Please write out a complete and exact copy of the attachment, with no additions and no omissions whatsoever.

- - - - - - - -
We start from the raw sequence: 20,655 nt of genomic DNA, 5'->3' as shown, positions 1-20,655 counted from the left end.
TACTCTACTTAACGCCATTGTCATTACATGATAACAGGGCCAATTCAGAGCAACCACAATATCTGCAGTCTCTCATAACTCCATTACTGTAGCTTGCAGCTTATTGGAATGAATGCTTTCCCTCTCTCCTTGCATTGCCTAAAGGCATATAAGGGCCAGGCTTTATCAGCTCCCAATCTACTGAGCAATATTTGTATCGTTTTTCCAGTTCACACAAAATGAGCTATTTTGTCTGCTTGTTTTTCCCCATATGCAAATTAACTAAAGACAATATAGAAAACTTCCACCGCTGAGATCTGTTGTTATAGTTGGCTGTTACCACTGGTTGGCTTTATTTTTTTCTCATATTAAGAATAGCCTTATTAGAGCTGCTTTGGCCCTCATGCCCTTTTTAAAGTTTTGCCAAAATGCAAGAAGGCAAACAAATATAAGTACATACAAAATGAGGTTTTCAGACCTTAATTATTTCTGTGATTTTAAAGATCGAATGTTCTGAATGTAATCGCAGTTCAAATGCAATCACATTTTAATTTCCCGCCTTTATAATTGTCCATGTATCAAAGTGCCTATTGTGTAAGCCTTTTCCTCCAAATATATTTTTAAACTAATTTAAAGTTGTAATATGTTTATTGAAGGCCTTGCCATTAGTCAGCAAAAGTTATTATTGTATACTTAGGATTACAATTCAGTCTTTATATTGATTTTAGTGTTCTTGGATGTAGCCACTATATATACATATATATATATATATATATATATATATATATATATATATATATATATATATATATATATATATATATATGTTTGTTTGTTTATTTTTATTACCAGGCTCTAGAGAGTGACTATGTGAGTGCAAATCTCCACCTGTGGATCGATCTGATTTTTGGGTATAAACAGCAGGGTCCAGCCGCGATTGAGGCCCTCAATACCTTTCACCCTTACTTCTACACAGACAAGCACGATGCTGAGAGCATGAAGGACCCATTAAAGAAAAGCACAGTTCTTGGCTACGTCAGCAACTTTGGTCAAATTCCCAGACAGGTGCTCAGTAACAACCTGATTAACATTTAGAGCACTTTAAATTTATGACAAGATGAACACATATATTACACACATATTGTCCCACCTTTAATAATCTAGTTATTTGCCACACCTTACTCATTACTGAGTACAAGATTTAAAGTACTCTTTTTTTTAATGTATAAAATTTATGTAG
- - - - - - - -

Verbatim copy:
We start from the raw sequence: 20,655 nt of genomic DNA, 5'->3' as shown, positions 1-20,655 counted from the left end.
TACTCTACTTAACGCCATTGTCATTACATGATAACAGGGCCAATTCAGAGCAACCACAATATCTGCAGTCTCTCATAACTCCATTACTGTAGCTTGCAGCTTATTGGAATGAATGCTTTCCCTCTCTCCTTGCATTGCCTAAAGGCATATAAGGGCCAGGCTTTATCAGCTCCCAATCTACTGAGCAATATTTGTATCGTTTTTCCAGTTCACACAAAATGAGCTATTTTGTCTGCTTGTTTTTCCCCATATGCAAATTAACTAAAGACAATATAGAAAACTTCCACCGCTGAGATCTGTTGTTATAGTTGGCTGTTACCACTGGTTGGCTTTATTTTTTTCTCATATTAAGAATAGCCTTATTAGAGCTGCTTTGGCCCTCATGCCCTTTTTAAAGTTTTGCCAAAATGCAAGAAGGCAAACAAATATAAGTACATACAAAATGAGGTTTTCAGACCTTAATTATTTCTGTGATTTTAAAGATCGAATGTTCTGAATGTAATCGCAGTTCAAATGCAATCACATTTTAATTTCCCGCCTTTATAATTGTCCATGTATCAAAGTGCCTATTGTGTAAGCCTTTTCCTCCAAATATATTTTTAAACTAATTTAAAGTTGTAATATGTTTATTGAAGGCCTTGCCATTAGTCAGCAAAAGTTATTATTGTATACTTAGGATTACAATTCAGTCTTTATATTGATTTTAGTGTTCTTGGATGTAGCCACTATATATACATATATATATATATATATATATATATATATATATATATATATATATATATATATATATATATATATATATGTTTGTTTGTTTATTTTTATTACCAGGCTCTAGAGAGTGACTATGTGAGTGCAAATCTCCACCTGTGGATCGATCTGATTTTTGGGTATAAACAGCAGGGTCCAGCCGCGATTGAGGCCCTCAATACCTTTCACCCTTACTTCTACACAGACAAGCACGATGCTGAGAGCATGAAGGACCCATTAAAGAAAAGCACAGTTCTTGGCTACGTCAGCAACTTTGGTCAAATTCCCAGACAGGTGCTCAGTAACAACCTGATTAACATTTAGAGCACTTTAAATTTATGACAAGATGAACACATATATTACACACATATTGTCCCACCTTTAATAATCTAGTTATTTGCCACACCTTACTCATTACTGAGTACAAGATTTAAAGTACTCTTTTTTTTAATGTATAAAATTTATGTAG